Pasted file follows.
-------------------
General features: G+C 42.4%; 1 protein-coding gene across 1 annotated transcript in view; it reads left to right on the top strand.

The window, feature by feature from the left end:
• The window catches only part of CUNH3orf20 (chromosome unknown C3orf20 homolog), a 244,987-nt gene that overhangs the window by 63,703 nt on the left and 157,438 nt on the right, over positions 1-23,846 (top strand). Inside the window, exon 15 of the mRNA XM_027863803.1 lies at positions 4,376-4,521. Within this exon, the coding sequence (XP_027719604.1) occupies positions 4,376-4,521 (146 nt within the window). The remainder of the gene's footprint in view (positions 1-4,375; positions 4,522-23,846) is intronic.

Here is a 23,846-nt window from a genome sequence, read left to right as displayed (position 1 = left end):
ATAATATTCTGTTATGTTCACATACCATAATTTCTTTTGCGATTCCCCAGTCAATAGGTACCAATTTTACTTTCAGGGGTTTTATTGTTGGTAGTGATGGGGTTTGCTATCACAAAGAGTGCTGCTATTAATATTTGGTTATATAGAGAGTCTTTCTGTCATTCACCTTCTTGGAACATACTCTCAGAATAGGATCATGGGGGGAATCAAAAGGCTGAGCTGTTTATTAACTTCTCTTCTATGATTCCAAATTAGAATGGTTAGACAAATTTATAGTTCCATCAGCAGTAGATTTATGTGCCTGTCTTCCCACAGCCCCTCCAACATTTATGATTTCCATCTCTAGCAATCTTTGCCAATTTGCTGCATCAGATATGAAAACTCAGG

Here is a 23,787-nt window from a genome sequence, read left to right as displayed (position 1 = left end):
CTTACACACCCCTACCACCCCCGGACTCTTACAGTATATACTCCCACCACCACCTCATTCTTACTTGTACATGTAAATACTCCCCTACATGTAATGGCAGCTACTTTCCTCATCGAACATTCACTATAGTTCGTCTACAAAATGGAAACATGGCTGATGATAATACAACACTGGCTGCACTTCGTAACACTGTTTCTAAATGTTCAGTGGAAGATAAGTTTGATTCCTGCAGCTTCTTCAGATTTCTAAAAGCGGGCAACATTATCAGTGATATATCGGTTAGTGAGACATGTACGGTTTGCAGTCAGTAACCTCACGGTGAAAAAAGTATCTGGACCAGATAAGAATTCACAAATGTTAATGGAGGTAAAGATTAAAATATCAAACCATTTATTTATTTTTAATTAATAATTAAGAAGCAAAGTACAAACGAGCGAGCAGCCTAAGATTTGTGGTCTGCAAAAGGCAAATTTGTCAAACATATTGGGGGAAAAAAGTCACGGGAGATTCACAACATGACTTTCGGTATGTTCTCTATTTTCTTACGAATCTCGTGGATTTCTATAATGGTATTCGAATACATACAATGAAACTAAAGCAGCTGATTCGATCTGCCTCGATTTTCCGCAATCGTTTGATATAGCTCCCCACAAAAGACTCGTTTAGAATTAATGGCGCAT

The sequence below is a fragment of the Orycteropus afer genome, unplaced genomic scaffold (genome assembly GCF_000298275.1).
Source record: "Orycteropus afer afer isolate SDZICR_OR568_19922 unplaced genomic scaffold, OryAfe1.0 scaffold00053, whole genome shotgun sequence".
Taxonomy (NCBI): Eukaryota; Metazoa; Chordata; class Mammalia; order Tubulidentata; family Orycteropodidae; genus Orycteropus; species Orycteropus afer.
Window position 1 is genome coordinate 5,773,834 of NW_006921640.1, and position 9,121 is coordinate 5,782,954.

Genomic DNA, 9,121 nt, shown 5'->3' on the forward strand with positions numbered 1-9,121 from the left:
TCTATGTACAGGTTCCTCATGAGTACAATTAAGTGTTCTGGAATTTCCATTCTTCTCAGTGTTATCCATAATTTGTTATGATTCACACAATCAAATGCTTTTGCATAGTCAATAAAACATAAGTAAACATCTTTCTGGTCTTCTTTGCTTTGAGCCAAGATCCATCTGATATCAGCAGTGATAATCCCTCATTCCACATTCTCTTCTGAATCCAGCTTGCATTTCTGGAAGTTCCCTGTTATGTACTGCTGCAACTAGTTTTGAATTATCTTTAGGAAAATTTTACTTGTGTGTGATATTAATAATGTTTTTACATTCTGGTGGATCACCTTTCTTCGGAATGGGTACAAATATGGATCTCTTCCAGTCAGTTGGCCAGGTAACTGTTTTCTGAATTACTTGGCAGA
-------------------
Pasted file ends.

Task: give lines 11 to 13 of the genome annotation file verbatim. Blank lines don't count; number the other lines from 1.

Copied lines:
Window position 1 is genome coordinate 5,773,834 of NW_006921640.1, and position 9,121 is coordinate 5,782,954.

Genomic DNA, 9,121 nt, shown 5'->3' on the forward strand with positions numbered 1-9,121 from the left:
TCTATGTACAGGTTCCTCATGAGTACAATTAAGTGTTCTGGAATTTCCATTCTTCTCAGTGTTATCCATAATTTGTTATGATTCACACAATCAAATGCTTTTGCATAGTCAATAAAACATAAGTAAACATCTTTCTGGTCTTCTTTGCTTTGAGCCAAGATCCATCTGATATCAGCAGTGATAATCCCTCATTCCACATTCTCTTCTGAATCCAGCTTGCATTTCTGGAAGTTCCCTGTTATGTACTGCTGCAACTAGTTTTGAATTATCTTTAGGAAAATTTTACTTGTGTGTGATATTAATAATGTTTTTACATTCTGGTGGATCACCTTTCTTCGGAATGGGTACAAATATGGATCTCTTCCAGTCAGTTGGCCAGGTAACTGTTTTCTGAATTACTTGGCAGA